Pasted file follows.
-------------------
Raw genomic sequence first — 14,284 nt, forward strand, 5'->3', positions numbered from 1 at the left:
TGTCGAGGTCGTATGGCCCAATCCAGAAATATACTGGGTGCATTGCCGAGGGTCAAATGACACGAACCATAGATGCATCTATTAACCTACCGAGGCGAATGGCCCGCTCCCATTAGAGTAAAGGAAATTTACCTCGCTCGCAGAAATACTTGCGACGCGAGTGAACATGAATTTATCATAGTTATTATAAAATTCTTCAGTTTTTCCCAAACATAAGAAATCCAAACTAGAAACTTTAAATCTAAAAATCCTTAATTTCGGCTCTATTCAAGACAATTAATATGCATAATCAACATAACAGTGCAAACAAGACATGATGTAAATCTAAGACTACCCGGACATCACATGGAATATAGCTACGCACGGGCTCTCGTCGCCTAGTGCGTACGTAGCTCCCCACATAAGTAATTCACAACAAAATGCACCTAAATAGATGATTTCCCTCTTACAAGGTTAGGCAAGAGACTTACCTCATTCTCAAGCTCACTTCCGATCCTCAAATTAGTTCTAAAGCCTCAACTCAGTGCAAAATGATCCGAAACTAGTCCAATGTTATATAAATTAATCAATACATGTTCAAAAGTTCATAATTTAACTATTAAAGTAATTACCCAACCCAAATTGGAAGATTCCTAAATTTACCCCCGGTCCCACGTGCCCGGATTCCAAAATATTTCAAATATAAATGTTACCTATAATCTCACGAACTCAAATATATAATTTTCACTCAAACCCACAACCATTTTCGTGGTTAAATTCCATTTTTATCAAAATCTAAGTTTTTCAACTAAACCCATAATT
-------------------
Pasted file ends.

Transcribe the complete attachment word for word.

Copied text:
Raw genomic sequence first — 14,284 nt, forward strand, 5'->3', positions numbered from 1 at the left:
TGTCGAGGTCGTATGGCCCAATCCAGAAATATACTGGGTGCATTGCCGAGGGTCAAATGACACGAACCATAGATGCATCTATTAACCTACCGAGGCGAATGGCCCGCTCCCATTAGAGTAAAGGAAATTTACCTCGCTCGCAGAAATACTTGCGACGCGAGTGAACATGAATTTATCATAGTTATTATAAAATTCTTCAGTTTTTCCCAAACATAAGAAATCCAAACTAGAAACTTTAAATCTAAAAATCCTTAATTTCGGCTCTATTCAAGACAATTAATATGCATAATCAACATAACAGTGCAAACAAGACATGATGTAAATCTAAGACTACCCGGACATCACATGGAATATAGCTACGCACGGGCTCTCGTCGCCTAGTGCGTACGTAGCTCCCCACATAAGTAATTCACAACAAAATGCACCTAAATAGATGATTTCCCTCTTACAAGGTTAGGCAAGAGACTTACCTCATTCTCAAGCTCACTTCCGATCCTCAAATTAGTTCTAAAGCCTCAACTCAGTGCAAAATGATCCGAAACTAGTCCAATGTTATATAAATTAATCAATACATGTTCAAAAGTTCATAATTTAACTATTAAAGTAATTACCCAACCCAAATTGGAAGATTCCTAAATTTACCCCCGGTCCCACGTGCCCGGATTCCAAAATATTTCAAATATAAATGTTACCTATAATCTCACGAACTCAAATATATAATTTTCACTCAAACCCACAACCATTTTCGTGGTTAAATTCCATTTTTATCAAAATCTAAGTTTTTCAACTAAACCCATAATT